HTA’s Outlook Going Forward

HTA enters a field of 125 public equity REITs.  In the medical sector alone, there are eleven health care REITs with a combined market cap of $58.05 billion.  The average dividend yield for the health care sector is 5.15% compared to 3.27% for the entire equity REIT sector.  HTA is paying a 5.75% dividend based on a $10 stock price.  With a total debt to enterprise value of only 26.5% and $700 million of cash on the books, the outlook is good.  HTA also boasts 91% occupancy across the portfolio and a loan to value of only 27%.  The listing of HTA confirms what ARCT showed us earlier this year that listing a non-traded REIT can be a good value proposition for investors.

Healthcare Trust of America, Inc. Scorecard: 

  • 5.75% Distribution
  • $2.79B Market Cap
  • First purchase in January of 2007
  • 78 Acquisitions (242 Buildings)
  • Two Other Real Estate Related Assets
  • 25 States (including property securing other real estate related asset)
  • 11.1 Million Sq. Ft.
  • 91.5% Occupancy

Non-traded vs. traded REITs

Both non-traded and traded REITs can play a valuable role in a client’s portfolio, and both are utilized at South Coast. Investment  strategies need not be limited to the traditional stock and bond markets. Several classes of direct investments also are available, and prominent among these are non-traded and traded real estate investment trusts.  While non-traded REITs have relatively limited liquidity (considered an illiquid investment), they offer the same benefits as their publicly traded counterparts.  By definition, the key benefit of non-traded REITs is that they are not yet publicly traded.  They offer reasonably predictable cash flow of publicly traded REITs without the volatility incumbent in the public markets.  Although, non-traded REITs are not traded, they are public and must comply with the same SEC filings and reporting as traded REITs.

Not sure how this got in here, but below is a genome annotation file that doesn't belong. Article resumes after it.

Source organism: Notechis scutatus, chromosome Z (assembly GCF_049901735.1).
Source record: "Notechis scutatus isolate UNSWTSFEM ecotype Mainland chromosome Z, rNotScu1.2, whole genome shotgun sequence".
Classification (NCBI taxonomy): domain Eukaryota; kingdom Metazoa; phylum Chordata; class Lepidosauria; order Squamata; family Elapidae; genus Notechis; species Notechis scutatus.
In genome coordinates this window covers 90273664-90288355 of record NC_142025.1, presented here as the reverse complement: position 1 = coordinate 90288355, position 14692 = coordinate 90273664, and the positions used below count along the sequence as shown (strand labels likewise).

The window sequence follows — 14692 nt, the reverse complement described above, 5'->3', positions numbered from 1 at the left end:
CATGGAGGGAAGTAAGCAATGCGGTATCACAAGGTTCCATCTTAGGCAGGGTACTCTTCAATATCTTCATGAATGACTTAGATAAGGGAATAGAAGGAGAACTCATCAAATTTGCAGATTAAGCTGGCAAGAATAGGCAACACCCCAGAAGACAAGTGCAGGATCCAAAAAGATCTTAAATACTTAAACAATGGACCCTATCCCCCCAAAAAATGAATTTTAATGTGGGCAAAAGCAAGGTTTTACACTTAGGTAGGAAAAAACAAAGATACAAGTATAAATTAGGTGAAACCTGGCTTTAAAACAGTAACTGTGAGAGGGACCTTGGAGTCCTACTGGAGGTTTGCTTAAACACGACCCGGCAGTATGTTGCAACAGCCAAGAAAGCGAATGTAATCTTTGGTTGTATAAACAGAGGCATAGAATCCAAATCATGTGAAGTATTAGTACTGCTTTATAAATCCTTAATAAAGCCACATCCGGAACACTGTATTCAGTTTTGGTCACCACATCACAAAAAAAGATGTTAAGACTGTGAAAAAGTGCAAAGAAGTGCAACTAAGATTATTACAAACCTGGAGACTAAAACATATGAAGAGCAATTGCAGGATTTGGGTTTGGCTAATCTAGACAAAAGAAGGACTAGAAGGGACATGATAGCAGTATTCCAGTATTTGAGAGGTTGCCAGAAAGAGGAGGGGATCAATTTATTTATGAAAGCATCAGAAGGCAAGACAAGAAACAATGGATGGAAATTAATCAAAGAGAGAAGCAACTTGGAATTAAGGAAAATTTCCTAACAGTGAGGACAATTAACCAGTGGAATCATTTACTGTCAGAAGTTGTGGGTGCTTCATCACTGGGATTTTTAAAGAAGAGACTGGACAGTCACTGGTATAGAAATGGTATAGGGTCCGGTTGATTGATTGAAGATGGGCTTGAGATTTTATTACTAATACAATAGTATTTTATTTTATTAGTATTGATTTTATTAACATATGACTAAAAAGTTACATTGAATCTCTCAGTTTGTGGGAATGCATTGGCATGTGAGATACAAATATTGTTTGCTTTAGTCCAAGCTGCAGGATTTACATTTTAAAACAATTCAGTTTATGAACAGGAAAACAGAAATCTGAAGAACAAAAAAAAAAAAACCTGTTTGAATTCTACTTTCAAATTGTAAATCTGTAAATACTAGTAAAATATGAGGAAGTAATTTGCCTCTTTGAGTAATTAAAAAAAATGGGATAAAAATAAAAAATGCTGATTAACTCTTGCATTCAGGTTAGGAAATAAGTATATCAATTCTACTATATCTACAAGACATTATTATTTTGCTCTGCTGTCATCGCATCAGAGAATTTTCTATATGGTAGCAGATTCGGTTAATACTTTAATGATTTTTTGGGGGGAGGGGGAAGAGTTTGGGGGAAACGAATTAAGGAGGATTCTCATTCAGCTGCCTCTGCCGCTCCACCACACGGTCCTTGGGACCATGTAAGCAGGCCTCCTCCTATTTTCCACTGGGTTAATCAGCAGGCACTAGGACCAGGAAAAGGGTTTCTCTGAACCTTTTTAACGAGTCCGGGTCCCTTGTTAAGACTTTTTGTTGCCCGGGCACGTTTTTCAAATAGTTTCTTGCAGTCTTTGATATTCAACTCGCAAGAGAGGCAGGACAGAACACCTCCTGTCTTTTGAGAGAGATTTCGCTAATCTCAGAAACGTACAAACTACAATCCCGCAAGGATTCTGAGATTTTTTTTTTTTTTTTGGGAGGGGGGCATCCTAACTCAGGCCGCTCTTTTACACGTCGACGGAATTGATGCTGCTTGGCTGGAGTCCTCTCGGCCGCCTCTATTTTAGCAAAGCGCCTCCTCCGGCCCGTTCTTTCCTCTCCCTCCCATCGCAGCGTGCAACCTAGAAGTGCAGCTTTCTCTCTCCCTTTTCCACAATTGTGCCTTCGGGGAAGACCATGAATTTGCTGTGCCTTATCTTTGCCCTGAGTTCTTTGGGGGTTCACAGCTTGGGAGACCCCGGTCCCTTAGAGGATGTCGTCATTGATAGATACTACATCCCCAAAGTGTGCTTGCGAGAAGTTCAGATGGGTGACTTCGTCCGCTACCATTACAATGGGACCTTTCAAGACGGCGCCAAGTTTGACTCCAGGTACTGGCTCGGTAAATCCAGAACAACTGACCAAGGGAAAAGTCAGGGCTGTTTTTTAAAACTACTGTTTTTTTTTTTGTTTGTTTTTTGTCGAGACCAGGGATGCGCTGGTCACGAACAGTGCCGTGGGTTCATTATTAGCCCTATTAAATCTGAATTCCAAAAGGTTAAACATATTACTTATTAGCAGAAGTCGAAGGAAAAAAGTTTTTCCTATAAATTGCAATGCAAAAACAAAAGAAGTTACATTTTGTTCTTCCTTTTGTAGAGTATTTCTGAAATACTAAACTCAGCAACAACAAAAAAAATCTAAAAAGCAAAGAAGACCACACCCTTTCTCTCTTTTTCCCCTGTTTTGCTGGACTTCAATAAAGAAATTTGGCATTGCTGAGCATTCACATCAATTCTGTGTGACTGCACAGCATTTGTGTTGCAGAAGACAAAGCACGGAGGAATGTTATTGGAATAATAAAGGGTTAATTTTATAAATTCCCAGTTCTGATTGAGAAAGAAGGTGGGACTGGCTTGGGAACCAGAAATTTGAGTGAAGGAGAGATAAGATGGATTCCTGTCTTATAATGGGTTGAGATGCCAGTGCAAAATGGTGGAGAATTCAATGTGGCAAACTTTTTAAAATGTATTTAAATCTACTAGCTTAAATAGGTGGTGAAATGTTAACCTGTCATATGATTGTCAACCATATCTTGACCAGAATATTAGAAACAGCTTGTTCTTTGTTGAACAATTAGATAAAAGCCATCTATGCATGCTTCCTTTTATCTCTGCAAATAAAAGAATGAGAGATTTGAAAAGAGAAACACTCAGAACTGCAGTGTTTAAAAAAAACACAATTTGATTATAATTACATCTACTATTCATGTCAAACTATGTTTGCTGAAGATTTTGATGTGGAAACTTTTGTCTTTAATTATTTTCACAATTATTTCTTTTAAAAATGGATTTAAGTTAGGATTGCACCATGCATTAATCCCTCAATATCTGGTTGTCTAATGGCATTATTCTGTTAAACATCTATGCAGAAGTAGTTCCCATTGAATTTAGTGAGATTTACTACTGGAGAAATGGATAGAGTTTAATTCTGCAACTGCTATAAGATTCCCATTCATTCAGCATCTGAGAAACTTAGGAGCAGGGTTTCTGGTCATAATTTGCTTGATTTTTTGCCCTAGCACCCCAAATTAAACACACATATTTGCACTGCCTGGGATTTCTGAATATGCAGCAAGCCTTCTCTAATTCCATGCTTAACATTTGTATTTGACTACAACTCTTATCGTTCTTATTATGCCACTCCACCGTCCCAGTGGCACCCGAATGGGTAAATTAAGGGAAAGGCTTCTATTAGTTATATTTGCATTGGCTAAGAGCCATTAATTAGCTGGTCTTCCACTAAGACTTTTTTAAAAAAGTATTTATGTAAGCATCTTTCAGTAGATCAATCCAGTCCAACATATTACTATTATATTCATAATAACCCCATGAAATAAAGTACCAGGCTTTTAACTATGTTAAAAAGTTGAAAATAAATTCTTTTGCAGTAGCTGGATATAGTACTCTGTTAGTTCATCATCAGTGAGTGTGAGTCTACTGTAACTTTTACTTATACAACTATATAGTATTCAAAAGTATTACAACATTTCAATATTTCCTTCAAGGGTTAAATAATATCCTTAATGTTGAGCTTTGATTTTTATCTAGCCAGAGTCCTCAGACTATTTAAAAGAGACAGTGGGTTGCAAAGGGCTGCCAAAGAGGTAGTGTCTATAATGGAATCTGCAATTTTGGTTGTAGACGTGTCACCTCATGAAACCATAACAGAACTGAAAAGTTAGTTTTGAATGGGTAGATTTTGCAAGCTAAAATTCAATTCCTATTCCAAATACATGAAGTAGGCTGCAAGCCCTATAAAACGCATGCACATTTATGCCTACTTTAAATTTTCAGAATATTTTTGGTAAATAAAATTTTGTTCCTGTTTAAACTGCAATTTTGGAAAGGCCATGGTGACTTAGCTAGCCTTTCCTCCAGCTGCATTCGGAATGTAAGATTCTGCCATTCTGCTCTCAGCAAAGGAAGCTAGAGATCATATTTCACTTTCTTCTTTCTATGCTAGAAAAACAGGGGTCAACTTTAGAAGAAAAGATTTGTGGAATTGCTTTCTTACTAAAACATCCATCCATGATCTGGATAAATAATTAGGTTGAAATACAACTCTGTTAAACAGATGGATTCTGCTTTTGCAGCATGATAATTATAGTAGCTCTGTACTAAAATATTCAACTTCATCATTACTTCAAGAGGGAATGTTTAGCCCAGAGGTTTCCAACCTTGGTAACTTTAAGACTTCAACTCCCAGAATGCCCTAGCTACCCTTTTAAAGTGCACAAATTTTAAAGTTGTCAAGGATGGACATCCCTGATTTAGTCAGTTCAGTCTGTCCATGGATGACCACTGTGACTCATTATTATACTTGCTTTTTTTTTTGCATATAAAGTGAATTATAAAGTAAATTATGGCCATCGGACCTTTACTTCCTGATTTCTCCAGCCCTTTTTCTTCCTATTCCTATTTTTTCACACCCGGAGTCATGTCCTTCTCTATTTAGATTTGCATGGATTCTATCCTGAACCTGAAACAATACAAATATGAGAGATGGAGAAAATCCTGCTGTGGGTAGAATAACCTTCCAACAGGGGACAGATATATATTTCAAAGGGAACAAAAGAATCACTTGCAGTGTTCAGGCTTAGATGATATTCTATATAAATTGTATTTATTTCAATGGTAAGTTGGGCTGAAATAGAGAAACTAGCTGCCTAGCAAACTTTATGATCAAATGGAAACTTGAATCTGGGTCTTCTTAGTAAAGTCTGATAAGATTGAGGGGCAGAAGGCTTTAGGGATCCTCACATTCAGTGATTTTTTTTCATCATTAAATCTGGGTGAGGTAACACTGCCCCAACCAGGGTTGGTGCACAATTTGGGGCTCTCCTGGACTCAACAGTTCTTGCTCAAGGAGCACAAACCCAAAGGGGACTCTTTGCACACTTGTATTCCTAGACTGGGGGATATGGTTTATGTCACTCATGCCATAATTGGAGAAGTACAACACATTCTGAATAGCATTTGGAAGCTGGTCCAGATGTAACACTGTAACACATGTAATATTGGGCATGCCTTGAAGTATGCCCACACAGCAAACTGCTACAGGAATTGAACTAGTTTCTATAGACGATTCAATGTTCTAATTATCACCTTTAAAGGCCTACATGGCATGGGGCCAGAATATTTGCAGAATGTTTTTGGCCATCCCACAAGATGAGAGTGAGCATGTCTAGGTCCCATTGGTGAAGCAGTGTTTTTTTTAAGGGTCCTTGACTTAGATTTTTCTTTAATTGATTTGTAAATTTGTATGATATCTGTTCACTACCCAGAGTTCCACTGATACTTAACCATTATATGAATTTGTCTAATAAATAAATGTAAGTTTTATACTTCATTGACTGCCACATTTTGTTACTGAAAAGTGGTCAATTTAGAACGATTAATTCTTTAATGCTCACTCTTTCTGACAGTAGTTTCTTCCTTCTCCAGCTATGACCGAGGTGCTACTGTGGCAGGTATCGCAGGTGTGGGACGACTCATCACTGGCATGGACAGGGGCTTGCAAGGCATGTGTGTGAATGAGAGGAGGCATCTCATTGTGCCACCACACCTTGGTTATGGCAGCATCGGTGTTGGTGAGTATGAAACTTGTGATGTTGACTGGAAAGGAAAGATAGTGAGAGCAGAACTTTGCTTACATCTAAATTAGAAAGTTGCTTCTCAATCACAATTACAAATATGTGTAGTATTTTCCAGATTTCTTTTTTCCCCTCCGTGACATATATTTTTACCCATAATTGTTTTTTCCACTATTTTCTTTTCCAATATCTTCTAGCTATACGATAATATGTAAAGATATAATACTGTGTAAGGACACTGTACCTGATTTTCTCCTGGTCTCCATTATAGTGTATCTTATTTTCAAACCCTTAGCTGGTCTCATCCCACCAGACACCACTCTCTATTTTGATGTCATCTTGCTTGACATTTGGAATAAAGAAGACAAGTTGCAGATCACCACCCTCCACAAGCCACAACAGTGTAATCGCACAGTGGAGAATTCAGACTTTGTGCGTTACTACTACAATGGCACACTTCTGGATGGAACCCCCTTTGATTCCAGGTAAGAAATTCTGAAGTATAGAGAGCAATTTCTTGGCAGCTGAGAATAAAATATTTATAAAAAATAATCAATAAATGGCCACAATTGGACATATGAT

Non-traded REITs receive the same tax benefits as publicly traded REITs. By meeting certain requirements for taxable income distribution to shareholders, the REIT itself is not taxed, thereby reducing tax on the potential return on the investment, unlike traditional stock investing.  The REIT structure is simply a method of allowing common ownership of multiple properties. The compelling difference between publicly traded and non-traded REITs is the balance between liquidity and market volatility.  Assuming the REIT remains non-traded, the investor incurs a lack of liquidity since the primary outlet for selling shares is the REIT company itself.  However, as noted, reduced exposure to market volatility can be an offsetting benefit. The reverse is true of publicly traded REITs: Investors gain increased liquidity, but increased volatility exposure as well.

For investors seeking ways to diversify traditional stock and bond portfolios, REITs offer an attractive alternative. But diversification is only part of a well-designed financial plan. Risk management, or reducing portfolio volatility, is just as important.  Non-traded REITs can achieve both of these goals.  As advisors, it is our job to help our clients determine the right strategies and allocations to achieve their goals.